What kind of backward-ass place would have laws prohibiting the “promotion of homosexuality”? What kind of bigoted society would allow that? (Aside from Britain ten years ago, I mean)

Well, America.

Ok, not ALL of America. Just Alabama, Arizona, Louisiana, Mississippi, North Carolina, Oklahoma, South Carolina, Texas, and Utah (yup, all of those states have “no promo homo” laws that are functionally identical to Russia’s). Section 28 in the UK was before my time, but still far too recent for us to be climbing onto our little high-horses. Especially when less than three weeks ago a political figure in the UK made headlines for claiming that God was flooding the UK because of David Cameron’s (comparatively) tolerant attitude towards homosexuality.

The Winter Olympics is finally upon us, and the world’s gaze is fixed on Sochi, Russia. Things in Russia appear to have gone down the tubes pretty quickly over the past couple of years, for LGBT people in particular. Political campaigns like All Out have done an excellent job of raising awareness, and recently the Channel 4 documentary Hunted has received a huge amount of attention for its terrifying depiction of life for LGBT Russians. Local organisations like Bristol Pride and international businesses like Google have added their voices to an increasingly strong chorus, and I personally am thankful for every one. It says beautiful things about our society that people care this deeply about LGBT rights (or, at the very least, it shows that we’re making progress).

I don’t want to discourage anyone from condemning Putin’s homophobia and anti-gay attitudes in Russia. I hope we can add a little nuance to the debate without doing so.

There is some important context that has been left largely unaddressed – America really wants to discredit Russia. You may have seen comments underneath articles about Russia claiming that it is “US propaganda”, which is problematic because it implies that the accusations of Russian homophobia are either inaccurate (which they’re not) or unimportant. I don’t have the best understanding the situation, so the following is based on a bit of research I did specifically for this blog post (DO YOU FEEL SPECIAL).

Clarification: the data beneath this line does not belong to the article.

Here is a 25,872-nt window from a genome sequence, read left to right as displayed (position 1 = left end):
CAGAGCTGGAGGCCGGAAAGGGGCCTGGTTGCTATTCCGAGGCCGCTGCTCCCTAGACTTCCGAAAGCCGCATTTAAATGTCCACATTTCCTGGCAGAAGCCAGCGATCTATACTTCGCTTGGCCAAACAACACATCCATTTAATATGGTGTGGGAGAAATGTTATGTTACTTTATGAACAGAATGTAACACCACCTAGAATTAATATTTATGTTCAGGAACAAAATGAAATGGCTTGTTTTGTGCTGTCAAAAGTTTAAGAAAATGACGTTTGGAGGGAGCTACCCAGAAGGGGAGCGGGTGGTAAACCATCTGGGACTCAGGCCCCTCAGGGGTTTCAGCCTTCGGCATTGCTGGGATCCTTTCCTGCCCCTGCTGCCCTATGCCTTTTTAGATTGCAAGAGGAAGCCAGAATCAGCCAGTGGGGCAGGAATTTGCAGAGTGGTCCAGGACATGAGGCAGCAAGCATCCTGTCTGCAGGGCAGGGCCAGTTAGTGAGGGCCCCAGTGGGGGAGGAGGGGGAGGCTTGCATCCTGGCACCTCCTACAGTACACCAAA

Apparently it’s complicated. Like, way more complicated than I can properly explain. But (and I’m aware that I’m completely butchering this explanation – politics/history buffs may wish to look away now) the claim is that Russia has links with countries like Syria, Iran, and China that complicate America’s plans for world domination or whatever. I don’t fucking know. And don’t ask me how anti-Russian propaganda will help America, because it’s always seemed to me that governments pretty much do whatever they want regardless of the popular opinion of their citizens. But I digress. My point is that there are other factors. Feel free to clarify them for me in the comments.

There’s also the substantial issue of homophobia everywhere else in the fucking world. I’m not saying that people in bigoted houses shouldn’t be accusing others of homophobia, because that’s not true. Bigotry can and should be challenged by anybody. I would just like it if we could use this movement that’s arisen in response to the situation in Russia to make things better everywhere.

Generally, I’ve been very impressed by the world’s response. Channel 4 produced this amazing advert, which I think is pretty perfect, and the Canadian Institute of Diversity and Inclusion produced another, which would be funnier it wasn’t using gay sex as a punchline, but hey-ho.



It makes sense, in a way, that people would want to mock Russia and Putin. Stephen Colbert, who I’m assured is a very funny man, seems to find the situation hilarious. Journalists in Sochi have been using the hashtag #SochiProblems to draw attention to the various shortcomings in their accommodations. But as amusing as missing doorknobs and too-many-lightbulbs are, hardly a mention has been made of the living conditions of the actual residents of the city itself. And after the Olympic spotlight has been turned off, it’s likely that things are going to get worse for the residents of Sochi – the gay and straight alike. This is a problem because shitty times beget shitty attitudes – history has shown us that when times get harder, bigotry flourishes. Not so funny now, huh?

So laugh if you want. Cry if you need to. Boycott and campaign and I’ll be standing right beside you. But don’t be deluded into believing that an anti-Russian attitude absolves you of the need to challenge homophobia at home.